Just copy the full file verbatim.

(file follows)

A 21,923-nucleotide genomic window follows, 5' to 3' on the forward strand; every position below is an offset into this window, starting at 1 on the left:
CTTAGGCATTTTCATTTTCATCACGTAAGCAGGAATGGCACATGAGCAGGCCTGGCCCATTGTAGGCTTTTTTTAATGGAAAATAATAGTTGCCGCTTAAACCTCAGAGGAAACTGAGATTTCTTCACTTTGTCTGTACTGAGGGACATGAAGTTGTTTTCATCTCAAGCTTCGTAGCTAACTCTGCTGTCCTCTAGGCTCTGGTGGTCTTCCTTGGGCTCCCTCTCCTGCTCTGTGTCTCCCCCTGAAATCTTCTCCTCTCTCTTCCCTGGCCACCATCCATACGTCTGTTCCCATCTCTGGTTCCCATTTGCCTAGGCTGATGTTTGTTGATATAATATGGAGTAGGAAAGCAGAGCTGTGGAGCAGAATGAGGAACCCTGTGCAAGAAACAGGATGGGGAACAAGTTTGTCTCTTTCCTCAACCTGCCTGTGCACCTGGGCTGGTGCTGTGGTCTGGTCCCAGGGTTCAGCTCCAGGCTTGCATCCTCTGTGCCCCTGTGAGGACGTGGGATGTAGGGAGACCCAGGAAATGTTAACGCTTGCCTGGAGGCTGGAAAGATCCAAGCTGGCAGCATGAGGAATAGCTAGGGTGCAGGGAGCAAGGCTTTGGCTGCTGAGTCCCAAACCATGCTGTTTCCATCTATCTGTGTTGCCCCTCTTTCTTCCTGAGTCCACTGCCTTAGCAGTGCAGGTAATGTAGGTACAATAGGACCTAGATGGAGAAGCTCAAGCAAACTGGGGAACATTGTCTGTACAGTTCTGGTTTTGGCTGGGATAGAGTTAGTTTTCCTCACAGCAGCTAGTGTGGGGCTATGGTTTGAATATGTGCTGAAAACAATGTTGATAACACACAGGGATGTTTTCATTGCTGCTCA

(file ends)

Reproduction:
A 21,923-nucleotide genomic window follows, 5' to 3' on the forward strand; every position below is an offset into this window, starting at 1 on the left:
CTTAGGCATTTTCATTTTCATCACGTAAGCAGGAATGGCACATGAGCAGGCCTGGCCCATTGTAGGCTTTTTTTAATGGAAAATAATAGTTGCCGCTTAAACCTCAGAGGAAACTGAGATTTCTTCACTTTGTCTGTACTGAGGGACATGAAGTTGTTTTCATCTCAAGCTTCGTAGCTAACTCTGCTGTCCTCTAGGCTCTGGTGGTCTTCCTTGGGCTCCCTCTCCTGCTCTGTGTCTCCCCCTGAAATCTTCTCCTCTCTCTTCCCTGGCCACCATCCATACGTCTGTTCCCATCTCTGGTTCCCATTTGCCTAGGCTGATGTTTGTTGATATAATATGGAGTAGGAAAGCAGAGCTGTGGAGCAGAATGAGGAACCCTGTGCAAGAAACAGGATGGGGAACAAGTTTGTCTCTTTCCTCAACCTGCCTGTGCACCTGGGCTGGTGCTGTGGTCTGGTCCCAGGGTTCAGCTCCAGGCTTGCATCCTCTGTGCCCCTGTGAGGACGTGGGATGTAGGGAGACCCAGGAAATGTTAACGCTTGCCTGGAGGCTGGAAAGATCCAAGCTGGCAGCATGAGGAATAGCTAGGGTGCAGGGAGCAAGGCTTTGGCTGCTGAGTCCCAAACCATGCTGTTTCCATCTATCTGTGTTGCCCCTCTTTCTTCCTGAGTCCACTGCCTTAGCAGTGCAGGTAATGTAGGTACAATAGGACCTAGATGGAGAAGCTCAAGCAAACTGGGGAACATTGTCTGTACAGTTCTGGTTTTGGCTGGGATAGAGTTAGTTTTCCTCACAGCAGCTAGTGTGGGGCTATGGTTTGAATATGTGCTGAAAACAATGTTGATAACACACAGGGATGTTTTCATTGCTGCTCA